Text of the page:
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Wreck of 1930s flying aircraft carrier dubbed 'historic'

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The Men on the Flying Trapeze

The ships were intended for long-duration operations over the Pacific Ocean, and during such cruises the Sparrowhawk fighters had their wheeled undercarriages taken off, relying solely on their skyhooks and achieving reduced drag and better performance. The hook-on manoeuvre was said to be a knack: once a pilot knew how to do it, it was easier than landing on a normal carrier. Certainly the pilots of the airship Heavier-Than-Air Units (aka "the men on the flying trapeze") had a far better safety record than their wet-navy counterparts, with a perfect recovery record.

A Curtiss Sparrowhawk fighter coming in for hook-on to USS Macon's trapeze

Forget Battlestar Galactica, Captain Scarlet and those lads, this was the real deal

The flying aircraft carriers and other US military dirigibles enjoyed the privilege of inflating their lift cells with non-flammable helium, when other nations' ships had to use dangerous hydrogen. The USA at the time controlled almost the entire world supply of bulk helium, found in exploitable amounts in certain natural-gas fields in and around Texas. The US government later went on to establish a vast stockpile of the gas in a vast underground rock dome formation, which still exists today - though no longer primarily for use in airships.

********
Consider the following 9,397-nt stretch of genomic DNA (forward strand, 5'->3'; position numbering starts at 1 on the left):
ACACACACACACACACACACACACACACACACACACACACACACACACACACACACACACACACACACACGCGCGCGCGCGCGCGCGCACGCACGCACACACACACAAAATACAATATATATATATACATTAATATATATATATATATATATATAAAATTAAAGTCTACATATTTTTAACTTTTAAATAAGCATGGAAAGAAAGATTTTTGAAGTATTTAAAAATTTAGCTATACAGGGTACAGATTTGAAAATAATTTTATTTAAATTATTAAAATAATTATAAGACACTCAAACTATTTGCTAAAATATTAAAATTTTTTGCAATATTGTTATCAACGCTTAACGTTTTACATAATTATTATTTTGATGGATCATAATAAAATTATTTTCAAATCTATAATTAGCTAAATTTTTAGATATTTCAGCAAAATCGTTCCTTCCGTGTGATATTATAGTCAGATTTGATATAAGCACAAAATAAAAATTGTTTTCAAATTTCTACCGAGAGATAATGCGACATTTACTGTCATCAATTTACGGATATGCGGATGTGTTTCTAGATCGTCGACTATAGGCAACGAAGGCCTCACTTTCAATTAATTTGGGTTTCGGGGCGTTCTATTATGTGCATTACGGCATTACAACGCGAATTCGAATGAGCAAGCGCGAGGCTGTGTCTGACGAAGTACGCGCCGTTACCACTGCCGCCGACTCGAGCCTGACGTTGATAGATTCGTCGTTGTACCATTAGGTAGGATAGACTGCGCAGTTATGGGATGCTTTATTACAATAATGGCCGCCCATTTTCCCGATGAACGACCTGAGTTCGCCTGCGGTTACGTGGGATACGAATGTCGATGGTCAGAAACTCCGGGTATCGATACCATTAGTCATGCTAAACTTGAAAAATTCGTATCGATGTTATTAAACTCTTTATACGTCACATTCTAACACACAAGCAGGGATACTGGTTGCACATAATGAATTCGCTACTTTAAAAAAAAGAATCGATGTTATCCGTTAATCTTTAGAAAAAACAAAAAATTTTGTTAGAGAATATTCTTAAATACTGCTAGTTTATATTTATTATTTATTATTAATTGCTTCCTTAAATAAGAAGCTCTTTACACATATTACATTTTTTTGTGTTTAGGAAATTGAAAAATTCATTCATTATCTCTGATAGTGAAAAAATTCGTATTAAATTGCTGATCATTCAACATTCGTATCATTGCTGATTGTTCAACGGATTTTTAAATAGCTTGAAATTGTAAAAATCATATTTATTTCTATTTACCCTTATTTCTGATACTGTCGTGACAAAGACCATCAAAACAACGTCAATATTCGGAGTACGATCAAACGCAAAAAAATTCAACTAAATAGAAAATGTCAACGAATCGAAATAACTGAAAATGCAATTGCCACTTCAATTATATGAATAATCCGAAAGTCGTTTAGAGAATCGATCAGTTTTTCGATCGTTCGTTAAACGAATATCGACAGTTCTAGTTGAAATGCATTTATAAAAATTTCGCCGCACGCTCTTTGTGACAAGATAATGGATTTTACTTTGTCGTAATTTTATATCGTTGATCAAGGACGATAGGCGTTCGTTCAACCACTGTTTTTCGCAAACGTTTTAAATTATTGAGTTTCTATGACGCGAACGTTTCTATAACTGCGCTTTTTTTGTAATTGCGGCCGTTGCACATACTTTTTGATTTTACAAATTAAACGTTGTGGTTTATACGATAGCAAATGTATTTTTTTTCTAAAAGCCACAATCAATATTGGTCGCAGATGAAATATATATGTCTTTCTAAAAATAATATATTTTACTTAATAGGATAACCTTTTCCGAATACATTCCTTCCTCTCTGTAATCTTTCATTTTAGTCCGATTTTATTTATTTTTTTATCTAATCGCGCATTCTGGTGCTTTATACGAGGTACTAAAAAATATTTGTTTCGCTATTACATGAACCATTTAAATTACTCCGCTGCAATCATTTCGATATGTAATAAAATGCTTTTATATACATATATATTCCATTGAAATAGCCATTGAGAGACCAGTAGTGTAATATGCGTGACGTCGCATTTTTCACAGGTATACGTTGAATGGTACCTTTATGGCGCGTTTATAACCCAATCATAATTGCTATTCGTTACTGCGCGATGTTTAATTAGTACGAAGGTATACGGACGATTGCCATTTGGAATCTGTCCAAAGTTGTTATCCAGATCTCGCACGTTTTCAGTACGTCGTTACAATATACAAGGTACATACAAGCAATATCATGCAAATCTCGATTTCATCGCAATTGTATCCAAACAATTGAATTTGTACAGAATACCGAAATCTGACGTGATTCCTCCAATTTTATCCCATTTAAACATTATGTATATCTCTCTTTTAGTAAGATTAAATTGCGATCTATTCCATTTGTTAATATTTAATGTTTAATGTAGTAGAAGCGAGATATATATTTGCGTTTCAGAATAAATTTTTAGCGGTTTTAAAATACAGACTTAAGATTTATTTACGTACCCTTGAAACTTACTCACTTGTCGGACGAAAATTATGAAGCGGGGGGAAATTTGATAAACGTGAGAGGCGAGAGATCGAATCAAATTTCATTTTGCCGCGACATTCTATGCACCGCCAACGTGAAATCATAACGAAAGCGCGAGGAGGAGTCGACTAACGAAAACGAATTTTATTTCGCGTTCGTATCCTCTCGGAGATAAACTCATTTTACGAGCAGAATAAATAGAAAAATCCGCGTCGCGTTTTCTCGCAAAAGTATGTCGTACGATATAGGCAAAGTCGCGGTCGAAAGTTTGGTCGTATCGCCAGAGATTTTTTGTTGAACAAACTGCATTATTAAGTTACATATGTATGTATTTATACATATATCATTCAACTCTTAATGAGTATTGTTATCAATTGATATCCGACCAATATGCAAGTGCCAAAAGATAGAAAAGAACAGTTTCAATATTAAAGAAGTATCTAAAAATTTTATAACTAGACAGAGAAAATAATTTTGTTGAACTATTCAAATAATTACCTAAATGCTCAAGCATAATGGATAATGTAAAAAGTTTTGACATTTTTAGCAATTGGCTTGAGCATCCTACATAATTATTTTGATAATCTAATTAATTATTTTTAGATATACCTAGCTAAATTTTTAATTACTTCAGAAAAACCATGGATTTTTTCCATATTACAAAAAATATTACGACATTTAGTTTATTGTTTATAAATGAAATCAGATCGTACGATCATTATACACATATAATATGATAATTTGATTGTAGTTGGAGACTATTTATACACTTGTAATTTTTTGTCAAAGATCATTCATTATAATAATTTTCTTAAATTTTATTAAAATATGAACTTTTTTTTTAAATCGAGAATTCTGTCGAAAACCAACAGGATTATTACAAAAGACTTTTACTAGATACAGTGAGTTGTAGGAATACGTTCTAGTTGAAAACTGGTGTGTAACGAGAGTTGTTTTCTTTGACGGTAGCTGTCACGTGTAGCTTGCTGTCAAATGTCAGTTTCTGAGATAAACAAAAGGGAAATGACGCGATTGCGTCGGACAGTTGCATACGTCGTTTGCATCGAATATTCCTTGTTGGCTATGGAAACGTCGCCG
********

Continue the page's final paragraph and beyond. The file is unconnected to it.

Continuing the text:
The Macon was originally based at the Lakehurst naval air station in New Jersey - now the site of a protoype electromagnetic mass-driver catapult intended for ordinary aircraft carriers - but in 1933 she was transferred to the famous Moffett Field in Silicon Valley, today home to NASA's Ames facility.

She joined in exercises with the US Pacific fleet on several occasions, gradually learning how to deploy her aircraft in a scouting screen and get them back again afterward. It was often claimed that she had been "shot down" by aircraft of the opposing side; on other occasions the Macon's own fighters beat off such attacks.

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